The probable number of molecules with position coordinates in the range x ± dx and momentum coordinates p ± dp is given by f ( 1 ) ( x , p , t ) d x d p . Say we introduce an external force F that is small relative to intermolecular forces. If there are no collisions, then at time t + dt, the new positions of molecules starting at x are x + (p/m)dt = x + (dx/dt)dt = x + dx and the new momenta are p = p + Fdt = p + (dp/dt)dt = p + dp.
Thus, when the positions and momenta are known at a particular time t, incrementing them allows us to determine f ( 1 ) at a future time t + dt:
f ( 1 ) ( x + d x , p + d p , t + d t ) d x d p = f ( 1 ) ( x , p , t ) d x d p  
This is the streaming process.
There are however collisions that result in some phase points starting at (x, p) not arriving at (x + p/m dt, p +F dt) = (x + dx, p + dp) and some not starting at (x, p) arriving there too. We set Γ ( ) d x d p d t equal to the number of molecules that do not arrive in the expected portion of phase space due to collisions during time dt. Similarly, we set Γ ( + ) d x d p d t equal to the number of molecules that start somewhere other than (x, p) and arrive in that portion of phase space due to collisions during time dt. If we start with Equation (A1) and add the changes in f ( 1 ) due to these collisions we obtain:
  f ( 1 ) ( x + d x , p + d p , t + d t ) d x d p = f ( 1 ) ( x , p , t ) d x d p + [ Γ ( + ) Γ ( ) ] d x d p d t
The first order terms of a Taylor series expansion of the LHS (Left-hand side) of Equation (A2):
  f ( 1 ) ( x + d x , p + d p , t + d t ) = f ( 1 ) ( x , p , t ) + d x · x f ( 1 ) + d p · p f ( 1 ) + ( f ( 1 ) t ) d t +
Give the Boltzmann equation:
  [ f ( 1 ) ( x , p , t ) + d x · x f ( 1 ) + d p · p f ( 1 ) + ( f ( 1 ) t ) d t + ] d x d p = f ( 1 ) ( x , p , t ) d x d p + [ Γ ( + ) Γ ( ) ] d x d p d t
or,
  v · x f ( 1 ) + F · p f ( 1 ) + f ( 1 ) t = Γ ( + ) Γ ( )  
Note that this can be derived for an arbitrary number of different chemical components as well.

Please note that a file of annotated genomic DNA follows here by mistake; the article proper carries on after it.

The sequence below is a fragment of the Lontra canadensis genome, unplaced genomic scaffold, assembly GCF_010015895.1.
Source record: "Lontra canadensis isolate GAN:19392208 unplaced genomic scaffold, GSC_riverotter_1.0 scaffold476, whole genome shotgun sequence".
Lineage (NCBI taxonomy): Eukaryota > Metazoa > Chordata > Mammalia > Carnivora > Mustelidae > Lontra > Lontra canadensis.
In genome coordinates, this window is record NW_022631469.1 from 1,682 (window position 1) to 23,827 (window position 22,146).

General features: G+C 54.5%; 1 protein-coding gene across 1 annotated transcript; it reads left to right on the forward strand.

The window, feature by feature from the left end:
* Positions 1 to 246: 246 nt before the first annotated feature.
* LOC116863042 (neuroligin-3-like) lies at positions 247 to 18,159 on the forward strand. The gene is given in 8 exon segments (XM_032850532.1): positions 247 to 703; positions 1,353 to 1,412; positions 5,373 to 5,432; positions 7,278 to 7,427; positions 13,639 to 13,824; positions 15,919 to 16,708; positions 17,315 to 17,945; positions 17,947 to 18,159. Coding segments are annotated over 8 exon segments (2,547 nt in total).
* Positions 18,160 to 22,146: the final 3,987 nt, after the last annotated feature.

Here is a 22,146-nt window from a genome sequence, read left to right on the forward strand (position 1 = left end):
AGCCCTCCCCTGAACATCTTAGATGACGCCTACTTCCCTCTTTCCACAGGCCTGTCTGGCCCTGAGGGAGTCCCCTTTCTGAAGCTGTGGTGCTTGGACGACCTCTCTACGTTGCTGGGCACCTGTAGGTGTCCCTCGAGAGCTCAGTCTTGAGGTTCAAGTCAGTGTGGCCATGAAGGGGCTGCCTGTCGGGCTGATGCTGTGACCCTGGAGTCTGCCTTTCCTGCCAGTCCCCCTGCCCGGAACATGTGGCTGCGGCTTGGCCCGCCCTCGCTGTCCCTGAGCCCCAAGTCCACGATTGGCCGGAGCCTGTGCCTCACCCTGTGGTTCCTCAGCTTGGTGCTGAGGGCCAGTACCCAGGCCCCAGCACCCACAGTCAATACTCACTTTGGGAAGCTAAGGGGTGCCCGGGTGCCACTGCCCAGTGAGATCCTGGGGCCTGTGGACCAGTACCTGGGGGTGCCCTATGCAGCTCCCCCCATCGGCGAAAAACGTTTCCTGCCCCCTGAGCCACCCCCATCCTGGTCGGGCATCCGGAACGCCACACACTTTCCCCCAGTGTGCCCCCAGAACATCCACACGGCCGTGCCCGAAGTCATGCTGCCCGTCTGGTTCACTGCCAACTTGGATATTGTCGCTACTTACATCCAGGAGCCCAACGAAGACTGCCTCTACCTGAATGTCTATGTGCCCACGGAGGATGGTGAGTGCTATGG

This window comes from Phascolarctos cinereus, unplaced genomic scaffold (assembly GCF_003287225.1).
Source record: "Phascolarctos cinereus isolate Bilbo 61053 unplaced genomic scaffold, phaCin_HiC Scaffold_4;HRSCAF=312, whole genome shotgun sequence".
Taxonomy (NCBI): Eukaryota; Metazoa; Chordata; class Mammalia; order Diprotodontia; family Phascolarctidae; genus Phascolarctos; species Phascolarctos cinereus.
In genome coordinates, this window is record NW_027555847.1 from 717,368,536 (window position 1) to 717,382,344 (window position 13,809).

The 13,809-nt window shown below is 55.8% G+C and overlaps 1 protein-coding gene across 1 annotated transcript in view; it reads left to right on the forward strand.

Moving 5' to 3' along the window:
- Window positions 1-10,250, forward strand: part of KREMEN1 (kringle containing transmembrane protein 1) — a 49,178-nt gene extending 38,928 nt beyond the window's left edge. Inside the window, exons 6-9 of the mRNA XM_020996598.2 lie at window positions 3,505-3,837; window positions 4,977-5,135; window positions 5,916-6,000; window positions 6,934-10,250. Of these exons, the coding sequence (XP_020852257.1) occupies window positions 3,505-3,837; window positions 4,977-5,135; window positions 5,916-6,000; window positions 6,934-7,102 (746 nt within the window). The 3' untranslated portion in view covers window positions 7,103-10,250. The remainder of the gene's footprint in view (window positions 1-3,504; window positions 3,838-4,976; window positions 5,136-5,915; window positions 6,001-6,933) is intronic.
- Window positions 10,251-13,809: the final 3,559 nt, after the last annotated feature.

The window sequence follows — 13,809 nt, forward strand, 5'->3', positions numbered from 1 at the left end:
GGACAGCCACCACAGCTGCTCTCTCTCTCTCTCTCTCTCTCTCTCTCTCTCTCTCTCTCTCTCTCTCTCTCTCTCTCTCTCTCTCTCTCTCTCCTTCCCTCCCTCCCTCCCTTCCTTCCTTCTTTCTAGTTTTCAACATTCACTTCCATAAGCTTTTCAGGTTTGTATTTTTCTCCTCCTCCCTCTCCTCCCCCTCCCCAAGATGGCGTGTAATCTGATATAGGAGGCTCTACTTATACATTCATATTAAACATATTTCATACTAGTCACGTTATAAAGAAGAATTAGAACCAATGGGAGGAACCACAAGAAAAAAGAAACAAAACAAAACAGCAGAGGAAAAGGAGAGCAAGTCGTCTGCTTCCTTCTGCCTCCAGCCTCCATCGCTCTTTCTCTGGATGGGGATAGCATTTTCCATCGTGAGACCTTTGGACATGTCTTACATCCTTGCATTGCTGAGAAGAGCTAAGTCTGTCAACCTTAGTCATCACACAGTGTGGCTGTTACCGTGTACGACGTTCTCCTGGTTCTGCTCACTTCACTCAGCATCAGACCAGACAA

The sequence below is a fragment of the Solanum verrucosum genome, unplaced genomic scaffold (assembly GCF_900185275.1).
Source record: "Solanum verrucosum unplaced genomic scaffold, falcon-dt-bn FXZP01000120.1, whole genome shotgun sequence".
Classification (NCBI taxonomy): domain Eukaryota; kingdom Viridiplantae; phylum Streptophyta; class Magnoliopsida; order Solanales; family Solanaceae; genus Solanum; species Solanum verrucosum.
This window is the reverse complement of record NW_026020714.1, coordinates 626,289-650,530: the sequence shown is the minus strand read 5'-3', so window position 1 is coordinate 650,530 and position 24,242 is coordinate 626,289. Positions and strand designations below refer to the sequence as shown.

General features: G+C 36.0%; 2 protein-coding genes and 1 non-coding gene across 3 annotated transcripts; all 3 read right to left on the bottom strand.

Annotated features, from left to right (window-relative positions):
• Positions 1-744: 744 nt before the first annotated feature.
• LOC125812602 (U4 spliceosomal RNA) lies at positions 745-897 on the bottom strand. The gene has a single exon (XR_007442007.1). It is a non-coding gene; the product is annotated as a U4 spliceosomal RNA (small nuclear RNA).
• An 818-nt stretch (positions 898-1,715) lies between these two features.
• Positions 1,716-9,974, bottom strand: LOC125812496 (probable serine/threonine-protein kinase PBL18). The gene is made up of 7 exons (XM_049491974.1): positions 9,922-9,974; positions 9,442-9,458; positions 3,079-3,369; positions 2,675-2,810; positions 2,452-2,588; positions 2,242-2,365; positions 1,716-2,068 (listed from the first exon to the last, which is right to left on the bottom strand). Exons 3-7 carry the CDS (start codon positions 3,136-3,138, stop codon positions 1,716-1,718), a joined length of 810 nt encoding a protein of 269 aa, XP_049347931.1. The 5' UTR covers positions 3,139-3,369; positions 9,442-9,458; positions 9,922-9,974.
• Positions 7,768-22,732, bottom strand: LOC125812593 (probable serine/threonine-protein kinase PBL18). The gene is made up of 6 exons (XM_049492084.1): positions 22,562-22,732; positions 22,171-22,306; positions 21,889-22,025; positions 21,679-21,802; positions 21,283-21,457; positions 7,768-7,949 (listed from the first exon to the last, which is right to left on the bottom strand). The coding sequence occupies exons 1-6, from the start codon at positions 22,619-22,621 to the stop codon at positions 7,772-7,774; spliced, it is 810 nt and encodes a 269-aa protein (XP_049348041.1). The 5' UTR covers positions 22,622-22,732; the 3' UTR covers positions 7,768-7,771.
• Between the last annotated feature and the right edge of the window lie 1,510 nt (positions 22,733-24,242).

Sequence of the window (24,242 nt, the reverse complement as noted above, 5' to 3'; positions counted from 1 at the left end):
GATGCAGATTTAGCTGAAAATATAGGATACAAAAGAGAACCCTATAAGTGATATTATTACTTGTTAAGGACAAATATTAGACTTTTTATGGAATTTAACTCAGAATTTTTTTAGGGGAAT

In its complete form with the collision operator written more explicitly, the Boltzmann equation is a nonlinear integral differential equation and is particularly complicated. According to Harris [32], 50 years elapsed from the time that Boltzmann derived the equation before an approximate solution was found. With lattice Boltzmann methods, we approximately solve the equation from the particle perspective and focus on an equation strongly akin to Equation (A2); it explicitly contains the ‘collide and stream’ notion central to LBM (Lattice Boltzmann method).

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Figure 1. Lattice Boltzmann method flow chart.
Figure 1. Lattice Boltzmann method flow chart.
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Figure 2. (a) Simulation domain description of the x-y plane at z = 0. (b) Simulation domain description of the y-z plane at x = 0. (c) Pattern wettability description of the x-y plane at z = 0.
Figure 2. (a) Simulation domain description of the x-y plane at z = 0. (b) Simulation domain description of the y-z plane at x = 0. (c) Pattern wettability description of the x-y plane at z = 0.
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Figure 3. Departure diameter as a function of gravitational acceleration. Reprinted with permission from [20]. Copyright 2018 Elsevier.
Figure 3. Departure diameter as a function of gravitational acceleration. Reprinted with permission from [20]. Copyright 2018 Elsevier.
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Figure 4. Comparison of the experimental data from Jo et al. and the numerical data of the current study. Reprinted with permission from [19]. Copyright 2018 Elsevier. The convection regime and the nucleate boiling regime are indicated by shading, and the slopes of both regimes are indicated by dashed lines. Reprinted with permission from [20]. Copyright 2018 Elsevier.
Figure 4. Comparison of the experimental data from Jo et al. and the numerical data of the current study. Reprinted with permission from [19]. Copyright 2018 Elsevier. The convection regime and the nucleate boiling regime are indicated by shading, and the slopes of both regimes are indicated by dashed lines. Reprinted with permission from [20]. Copyright 2018 Elsevier.
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Figure 5. Comparison of bubble nucleation type and biggest bubble diameter according to pattern ratio. Time step = 30,000 and the pattern pitch is 0.03L0.
Figure 5. Comparison of bubble nucleation type and biggest bubble diameter according to pattern ratio. Time step = 30,000 and the pattern pitch is 0.03L0.